If you don’t want to work with a wire trailing from your Keyboard, Logitech claims a 15-minute charge is enough to power you through a day’s worth of work. Logitech also says a full charge will last up to 15 days if you use the keyboard’s backlight or 40 weeks with the backlight switched off. I haven’t been able to thoroughly test these claims as the charge the keyboard arrived with has lasted longer than the review period. But I have successfully worked while the keyboard was plugged in, and battery life has in no way been an issue.

You can Seamlessly Switch Between Devices

The MX Mechanical's channel selector keys

This may be the only keyboard you need in your life. If you have three devices you regularly use a keyboard with, you can seamlessly switch between them at the push of a button. You can also re-pair the keyboard in seconds if you need to switch out one device for another.

I could be sitting writing this review on my laptop while a small home entertainment PC streams music over my projector or through my TV. If I want to change the song, I don’t need to get up or grab a second keyboard; I switch to the second device channel on my keyboard, do my thing, then switch back to the laptop.

You can program and re-program the device slots on the keyboard or manage them through Logitech’s Logi Options+ app. To pair a device, hold down the channel key you want to pair it with. When the key starts blinking, your keyboard is in pairing mode.

There’s a Compact Model, But This Is Still Portable

The MX Mechanical inside a backpack

Logitech has a compact model of the MX Mechanical that launches simultaneously as the full-fat version. If you opt for the larger model, rest assured it will fit in most backpacks and, although it’s on the heavy side for a keyboard, at less than two pounds, it’s unlikely to cause you problems if you choose to cart it around.

I haven’t gone as far as to beat the test model up, but it does feel very solidly built. You can connect the MX Mechanical to a phone, laptop, or tablet via Bluetooth, so you’ll benefit from working with a full-sized keyboard while on the move. The battery life and solid construction also make it a good travel companion. I know if I have a reasonable amount of charge when I set off, it won’t die on me. It also seems sturdy enough to take a few knocks along the way. Life in my backpack is hard, and I have opened it up to find bits of travel keyboard scattered all over the place on at least one occasion.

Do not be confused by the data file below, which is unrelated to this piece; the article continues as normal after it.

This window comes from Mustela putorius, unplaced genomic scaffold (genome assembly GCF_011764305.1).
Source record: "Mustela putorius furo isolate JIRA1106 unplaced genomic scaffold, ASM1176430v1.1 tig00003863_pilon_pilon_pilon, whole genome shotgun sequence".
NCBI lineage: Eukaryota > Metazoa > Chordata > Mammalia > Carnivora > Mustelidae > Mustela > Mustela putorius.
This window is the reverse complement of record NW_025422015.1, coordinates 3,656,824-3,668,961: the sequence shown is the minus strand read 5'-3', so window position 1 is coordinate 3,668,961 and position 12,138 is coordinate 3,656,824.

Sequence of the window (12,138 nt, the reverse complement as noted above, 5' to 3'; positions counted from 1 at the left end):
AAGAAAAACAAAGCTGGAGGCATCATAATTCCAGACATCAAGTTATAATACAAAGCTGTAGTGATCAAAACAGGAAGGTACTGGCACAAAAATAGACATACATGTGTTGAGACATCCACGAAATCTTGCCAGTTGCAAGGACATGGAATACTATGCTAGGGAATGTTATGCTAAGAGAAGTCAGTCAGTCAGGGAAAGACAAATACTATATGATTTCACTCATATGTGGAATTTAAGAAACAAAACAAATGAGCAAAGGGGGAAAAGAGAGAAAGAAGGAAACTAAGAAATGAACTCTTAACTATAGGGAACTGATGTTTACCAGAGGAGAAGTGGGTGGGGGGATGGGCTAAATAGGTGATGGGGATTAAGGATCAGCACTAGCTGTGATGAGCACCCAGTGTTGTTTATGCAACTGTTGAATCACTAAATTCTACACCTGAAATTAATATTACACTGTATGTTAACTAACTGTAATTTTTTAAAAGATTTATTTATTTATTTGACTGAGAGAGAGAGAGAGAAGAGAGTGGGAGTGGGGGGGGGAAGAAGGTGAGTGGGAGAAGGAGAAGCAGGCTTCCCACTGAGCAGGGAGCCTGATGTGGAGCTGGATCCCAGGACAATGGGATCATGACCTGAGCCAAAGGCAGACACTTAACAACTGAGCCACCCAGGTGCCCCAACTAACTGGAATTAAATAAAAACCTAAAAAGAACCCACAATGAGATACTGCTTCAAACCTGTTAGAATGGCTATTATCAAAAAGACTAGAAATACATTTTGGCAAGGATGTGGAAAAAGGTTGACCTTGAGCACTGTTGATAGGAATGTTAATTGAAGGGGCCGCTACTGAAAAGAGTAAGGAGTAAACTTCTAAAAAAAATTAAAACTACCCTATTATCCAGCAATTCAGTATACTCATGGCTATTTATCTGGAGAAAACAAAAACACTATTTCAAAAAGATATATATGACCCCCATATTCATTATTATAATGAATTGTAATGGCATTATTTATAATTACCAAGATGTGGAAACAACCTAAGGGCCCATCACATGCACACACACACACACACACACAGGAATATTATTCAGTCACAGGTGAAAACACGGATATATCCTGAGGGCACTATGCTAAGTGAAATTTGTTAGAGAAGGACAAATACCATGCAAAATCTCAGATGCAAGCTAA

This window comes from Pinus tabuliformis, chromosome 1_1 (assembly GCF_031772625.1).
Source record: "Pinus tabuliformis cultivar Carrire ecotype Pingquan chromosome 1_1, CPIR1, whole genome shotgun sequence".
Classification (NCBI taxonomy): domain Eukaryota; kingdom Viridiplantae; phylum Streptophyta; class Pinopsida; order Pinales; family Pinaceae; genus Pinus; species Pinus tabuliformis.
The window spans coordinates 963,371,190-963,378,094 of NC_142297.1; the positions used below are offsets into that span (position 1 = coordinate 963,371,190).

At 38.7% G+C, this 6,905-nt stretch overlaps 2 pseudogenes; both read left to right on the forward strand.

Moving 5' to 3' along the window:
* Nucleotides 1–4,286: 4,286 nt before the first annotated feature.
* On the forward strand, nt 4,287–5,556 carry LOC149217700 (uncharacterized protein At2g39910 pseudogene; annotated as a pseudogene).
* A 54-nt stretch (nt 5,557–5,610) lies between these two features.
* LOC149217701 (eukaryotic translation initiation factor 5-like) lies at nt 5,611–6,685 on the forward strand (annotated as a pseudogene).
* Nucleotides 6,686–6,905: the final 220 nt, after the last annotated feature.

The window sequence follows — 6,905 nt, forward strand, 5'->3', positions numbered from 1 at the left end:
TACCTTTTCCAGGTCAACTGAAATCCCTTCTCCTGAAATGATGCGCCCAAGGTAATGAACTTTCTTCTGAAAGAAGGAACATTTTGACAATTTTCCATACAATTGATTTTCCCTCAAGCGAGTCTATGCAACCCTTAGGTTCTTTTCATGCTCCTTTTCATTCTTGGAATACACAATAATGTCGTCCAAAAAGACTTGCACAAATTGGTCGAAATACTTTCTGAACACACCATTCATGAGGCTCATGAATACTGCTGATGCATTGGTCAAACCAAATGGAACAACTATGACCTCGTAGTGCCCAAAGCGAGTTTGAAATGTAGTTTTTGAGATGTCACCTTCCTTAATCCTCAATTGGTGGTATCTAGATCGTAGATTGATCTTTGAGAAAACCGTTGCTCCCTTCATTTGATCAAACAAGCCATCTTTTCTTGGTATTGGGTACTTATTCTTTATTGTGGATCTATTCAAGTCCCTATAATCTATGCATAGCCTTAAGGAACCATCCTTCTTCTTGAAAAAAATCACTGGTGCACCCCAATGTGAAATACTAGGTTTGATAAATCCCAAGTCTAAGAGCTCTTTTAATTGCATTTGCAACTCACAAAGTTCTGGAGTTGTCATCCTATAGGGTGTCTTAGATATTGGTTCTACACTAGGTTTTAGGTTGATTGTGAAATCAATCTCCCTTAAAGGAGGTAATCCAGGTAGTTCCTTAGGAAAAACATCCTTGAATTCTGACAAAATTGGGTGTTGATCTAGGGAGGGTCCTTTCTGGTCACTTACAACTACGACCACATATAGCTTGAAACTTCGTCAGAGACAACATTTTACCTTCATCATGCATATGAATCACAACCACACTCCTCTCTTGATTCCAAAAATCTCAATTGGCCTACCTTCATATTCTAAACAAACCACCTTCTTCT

When All is Said and Done, This is a Fantastic Keyboard

MX Mechanical in a cafe

The only “criticism” I could pull out is a lack of RGB lighting, and I hate RGB lighting anyway. This is a fantastic keyboard and worth getting if it’s in your price range. Over the past week, I’ve written around 15,000 words on it, and the only issues I had were the kind of typos you always get when switching to a new keyboard and a Bluetooth connectivity issue that turned out to be my phone’s fault.

Honestly, if I were shopping for a keyboard, I would 100% buy this. It’s comfortable, reliable, and the keyboard’s shortcuts genuinely save you both time and effort—well done, Logitech.

Rating: 9/10
Price: $169.99

Here’s What We Like

  • Comfortable to work on
  • Customizable shortcuts, with good defaults
  • Great battery life

And What We Don’t

  • Limited lighting options
  • No wired capability

This post was originally published on this site